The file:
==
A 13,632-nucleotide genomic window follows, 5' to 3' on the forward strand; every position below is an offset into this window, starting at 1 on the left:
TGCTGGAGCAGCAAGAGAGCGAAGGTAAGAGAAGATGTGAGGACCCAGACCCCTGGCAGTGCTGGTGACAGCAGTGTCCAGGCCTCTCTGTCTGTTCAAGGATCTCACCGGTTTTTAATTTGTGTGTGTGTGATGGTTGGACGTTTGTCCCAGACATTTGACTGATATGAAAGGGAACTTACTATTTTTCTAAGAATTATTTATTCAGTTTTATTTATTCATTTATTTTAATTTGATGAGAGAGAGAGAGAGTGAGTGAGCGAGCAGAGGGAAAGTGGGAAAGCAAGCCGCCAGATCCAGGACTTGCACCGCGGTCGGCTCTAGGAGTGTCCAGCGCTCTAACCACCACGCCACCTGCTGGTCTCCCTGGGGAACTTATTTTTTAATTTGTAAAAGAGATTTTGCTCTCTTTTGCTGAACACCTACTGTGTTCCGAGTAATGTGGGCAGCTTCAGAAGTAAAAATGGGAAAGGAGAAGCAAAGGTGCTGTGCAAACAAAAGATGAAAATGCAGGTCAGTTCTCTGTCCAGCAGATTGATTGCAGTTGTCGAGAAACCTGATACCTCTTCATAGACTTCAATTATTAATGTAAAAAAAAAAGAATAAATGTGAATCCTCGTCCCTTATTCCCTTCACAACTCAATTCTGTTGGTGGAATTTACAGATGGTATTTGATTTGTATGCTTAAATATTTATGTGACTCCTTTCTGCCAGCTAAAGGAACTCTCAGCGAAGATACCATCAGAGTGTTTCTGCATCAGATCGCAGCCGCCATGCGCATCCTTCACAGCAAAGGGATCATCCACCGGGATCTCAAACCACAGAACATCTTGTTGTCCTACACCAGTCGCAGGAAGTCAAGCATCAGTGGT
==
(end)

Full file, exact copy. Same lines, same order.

A 13,632-nucleotide genomic window follows, 5' to 3' on the forward strand; every position below is an offset into this window, starting at 1 on the left:
TGCTGGAGCAGCAAGAGAGCGAAGGTAAGAGAAGATGTGAGGACCCAGACCCCTGGCAGTGCTGGTGACAGCAGTGTCCAGGCCTCTCTGTCTGTTCAAGGATCTCACCGGTTTTTAATTTGTGTGTGTGTGATGGTTGGACGTTTGTCCCAGACATTTGACTGATATGAAAGGGAACTTACTATTTTTCTAAGAATTATTTATTCAGTTTTATTTATTCATTTATTTTAATTTGATGAGAGAGAGAGAGAGTGAGTGAGCGAGCAGAGGGAAAGTGGGAAAGCAAGCCGCCAGATCCAGGACTTGCACCGCGGTCGGCTCTAGGAGTGTCCAGCGCTCTAACCACCACGCCACCTGCTGGTCTCCCTGGGGAACTTATTTTTTAATTTGTAAAAGAGATTTTGCTCTCTTTTGCTGAACACCTACTGTGTTCCGAGTAATGTGGGCAGCTTCAGAAGTAAAAATGGGAAAGGAGAAGCAAAGGTGCTGTGCAAACAAAAGATGAAAATGCAGGTCAGTTCTCTGTCCAGCAGATTGATTGCAGTTGTCGAGAAACCTGATACCTCTTCATAGACTTCAATTATTAATGTAAAAAAAAAAGAATAAATGTGAATCCTCGTCCCTTATTCCCTTCACAACTCAATTCTGTTGGTGGAATTTACAGATGGTATTTGATTTGTATGCTTAAATATTTATGTGACTCCTTTCTGCCAGCTAAAGGAACTCTCAGCGAAGATACCATCAGAGTGTTTCTGCATCAGATCGCAGCCGCCATGCGCATCCTTCACAGCAAAGGGATCATCCACCGGGATCTCAAACCACAGAACATCTTGTTGTCCTACACCAGTCGCAGGAAGTCAAGCATCAGTGGT